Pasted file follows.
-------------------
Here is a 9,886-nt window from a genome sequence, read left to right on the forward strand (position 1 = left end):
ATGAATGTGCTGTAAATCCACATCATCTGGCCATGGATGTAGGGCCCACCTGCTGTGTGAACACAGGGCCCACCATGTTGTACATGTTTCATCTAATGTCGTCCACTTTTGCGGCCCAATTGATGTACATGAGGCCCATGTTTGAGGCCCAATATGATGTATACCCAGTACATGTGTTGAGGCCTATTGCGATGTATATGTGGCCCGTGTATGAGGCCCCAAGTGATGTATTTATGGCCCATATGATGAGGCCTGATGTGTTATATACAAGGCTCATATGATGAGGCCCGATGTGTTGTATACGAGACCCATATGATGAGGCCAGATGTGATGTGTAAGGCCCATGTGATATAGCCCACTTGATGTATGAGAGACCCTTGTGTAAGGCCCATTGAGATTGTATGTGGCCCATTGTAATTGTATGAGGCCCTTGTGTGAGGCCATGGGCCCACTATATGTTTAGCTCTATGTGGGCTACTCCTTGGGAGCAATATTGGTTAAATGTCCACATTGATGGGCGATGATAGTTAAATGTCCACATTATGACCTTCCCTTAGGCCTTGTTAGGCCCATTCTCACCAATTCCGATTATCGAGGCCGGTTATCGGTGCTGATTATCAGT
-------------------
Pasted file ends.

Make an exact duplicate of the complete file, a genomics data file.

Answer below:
Here is a 9,886-nt window from a genome sequence, read left to right on the forward strand (position 1 = left end):
ATGAATGTGCTGTAAATCCACATCATCTGGCCATGGATGTAGGGCCCACCTGCTGTGTGAACACAGGGCCCACCATGTTGTACATGTTTCATCTAATGTCGTCCACTTTTGCGGCCCAATTGATGTACATGAGGCCCATGTTTGAGGCCCAATATGATGTATACCCAGTACATGTGTTGAGGCCTATTGCGATGTATATGTGGCCCGTGTATGAGGCCCCAAGTGATGTATTTATGGCCCATATGATGAGGCCTGATGTGTTATATACAAGGCTCATATGATGAGGCCCGATGTGTTGTATACGAGACCCATATGATGAGGCCAGATGTGATGTGTAAGGCCCATGTGATATAGCCCACTTGATGTATGAGAGACCCTTGTGTAAGGCCCATTGAGATTGTATGTGGCCCATTGTAATTGTATGAGGCCCTTGTGTGAGGCCATGGGCCCACTATATGTTTAGCTCTATGTGGGCTACTCCTTGGGAGCAATATTGGTTAAATGTCCACATTGATGGGCGATGATAGTTAAATGTCCACATTATGACCTTCCCTTAGGCCTTGTTAGGCCCATTCTCACCAATTCCGATTATCGAGGCCGGTTATCGGTGCTGATTATCAGT